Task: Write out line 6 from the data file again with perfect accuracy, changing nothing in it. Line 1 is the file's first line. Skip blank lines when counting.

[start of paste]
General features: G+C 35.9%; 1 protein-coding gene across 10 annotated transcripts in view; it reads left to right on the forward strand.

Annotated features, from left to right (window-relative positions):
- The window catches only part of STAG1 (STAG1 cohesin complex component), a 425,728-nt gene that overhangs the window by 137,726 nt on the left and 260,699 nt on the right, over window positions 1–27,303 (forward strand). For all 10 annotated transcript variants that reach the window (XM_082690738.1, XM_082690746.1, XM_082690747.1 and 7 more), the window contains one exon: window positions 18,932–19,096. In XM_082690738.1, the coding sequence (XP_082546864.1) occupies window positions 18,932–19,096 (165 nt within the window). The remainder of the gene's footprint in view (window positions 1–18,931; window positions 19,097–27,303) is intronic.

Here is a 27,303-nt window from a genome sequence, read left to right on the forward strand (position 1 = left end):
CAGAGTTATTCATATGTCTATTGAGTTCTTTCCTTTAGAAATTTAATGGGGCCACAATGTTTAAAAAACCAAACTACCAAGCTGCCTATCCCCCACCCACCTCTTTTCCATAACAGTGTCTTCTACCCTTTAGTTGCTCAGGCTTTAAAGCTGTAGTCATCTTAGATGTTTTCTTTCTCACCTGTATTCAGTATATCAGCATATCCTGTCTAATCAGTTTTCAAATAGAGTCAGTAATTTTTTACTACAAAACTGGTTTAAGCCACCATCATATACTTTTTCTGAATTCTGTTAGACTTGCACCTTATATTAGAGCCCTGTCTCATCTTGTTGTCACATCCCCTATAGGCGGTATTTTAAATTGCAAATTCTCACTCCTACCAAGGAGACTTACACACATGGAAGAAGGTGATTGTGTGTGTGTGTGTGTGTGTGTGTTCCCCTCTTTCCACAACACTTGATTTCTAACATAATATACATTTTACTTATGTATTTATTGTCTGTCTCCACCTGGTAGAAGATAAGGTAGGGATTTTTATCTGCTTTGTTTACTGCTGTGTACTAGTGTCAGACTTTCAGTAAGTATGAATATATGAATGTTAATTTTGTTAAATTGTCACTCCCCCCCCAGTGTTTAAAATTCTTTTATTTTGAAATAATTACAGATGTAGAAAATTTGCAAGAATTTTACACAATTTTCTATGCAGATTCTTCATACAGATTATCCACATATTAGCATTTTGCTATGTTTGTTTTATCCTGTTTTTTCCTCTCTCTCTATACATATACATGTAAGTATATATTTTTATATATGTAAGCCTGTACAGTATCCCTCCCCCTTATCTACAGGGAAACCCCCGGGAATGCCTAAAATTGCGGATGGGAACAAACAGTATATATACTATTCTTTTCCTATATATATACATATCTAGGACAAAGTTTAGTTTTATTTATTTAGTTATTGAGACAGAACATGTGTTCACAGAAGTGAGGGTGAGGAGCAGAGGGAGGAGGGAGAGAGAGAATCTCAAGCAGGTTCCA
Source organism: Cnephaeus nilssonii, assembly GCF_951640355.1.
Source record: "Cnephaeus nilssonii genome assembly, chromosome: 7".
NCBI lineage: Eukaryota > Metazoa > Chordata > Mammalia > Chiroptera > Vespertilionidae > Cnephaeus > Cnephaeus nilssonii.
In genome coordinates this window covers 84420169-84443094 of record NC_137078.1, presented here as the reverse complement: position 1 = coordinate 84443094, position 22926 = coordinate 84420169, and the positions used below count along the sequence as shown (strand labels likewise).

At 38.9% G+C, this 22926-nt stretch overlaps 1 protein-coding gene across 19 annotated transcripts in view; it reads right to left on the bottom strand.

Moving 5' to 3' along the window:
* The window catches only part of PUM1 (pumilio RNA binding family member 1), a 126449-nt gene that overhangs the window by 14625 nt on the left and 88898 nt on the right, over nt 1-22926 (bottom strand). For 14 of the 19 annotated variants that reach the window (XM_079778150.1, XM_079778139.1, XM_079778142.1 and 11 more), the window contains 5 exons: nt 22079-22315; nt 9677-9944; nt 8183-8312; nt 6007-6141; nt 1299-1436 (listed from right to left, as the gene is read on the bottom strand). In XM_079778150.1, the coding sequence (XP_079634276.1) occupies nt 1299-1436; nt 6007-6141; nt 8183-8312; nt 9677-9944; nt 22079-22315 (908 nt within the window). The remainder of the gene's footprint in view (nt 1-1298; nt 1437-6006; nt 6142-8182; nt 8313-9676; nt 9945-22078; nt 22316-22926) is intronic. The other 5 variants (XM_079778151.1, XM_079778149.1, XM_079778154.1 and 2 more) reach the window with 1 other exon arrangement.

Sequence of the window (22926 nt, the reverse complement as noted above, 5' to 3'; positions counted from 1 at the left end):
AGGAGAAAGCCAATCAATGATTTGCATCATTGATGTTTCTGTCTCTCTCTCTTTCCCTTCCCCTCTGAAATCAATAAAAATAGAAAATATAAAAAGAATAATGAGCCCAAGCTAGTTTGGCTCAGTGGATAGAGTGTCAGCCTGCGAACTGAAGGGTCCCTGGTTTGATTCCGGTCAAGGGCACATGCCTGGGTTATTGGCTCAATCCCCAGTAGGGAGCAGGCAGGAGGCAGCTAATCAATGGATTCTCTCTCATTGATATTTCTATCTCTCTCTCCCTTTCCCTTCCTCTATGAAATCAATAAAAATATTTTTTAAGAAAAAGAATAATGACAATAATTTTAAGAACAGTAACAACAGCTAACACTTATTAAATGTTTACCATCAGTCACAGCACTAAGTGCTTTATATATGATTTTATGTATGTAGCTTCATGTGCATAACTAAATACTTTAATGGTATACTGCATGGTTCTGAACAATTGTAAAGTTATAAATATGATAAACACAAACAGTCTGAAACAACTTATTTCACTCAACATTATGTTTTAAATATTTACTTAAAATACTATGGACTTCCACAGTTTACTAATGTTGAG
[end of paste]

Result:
Source organism: Cnephaeus nilssonii, assembly GCF_951640355.1.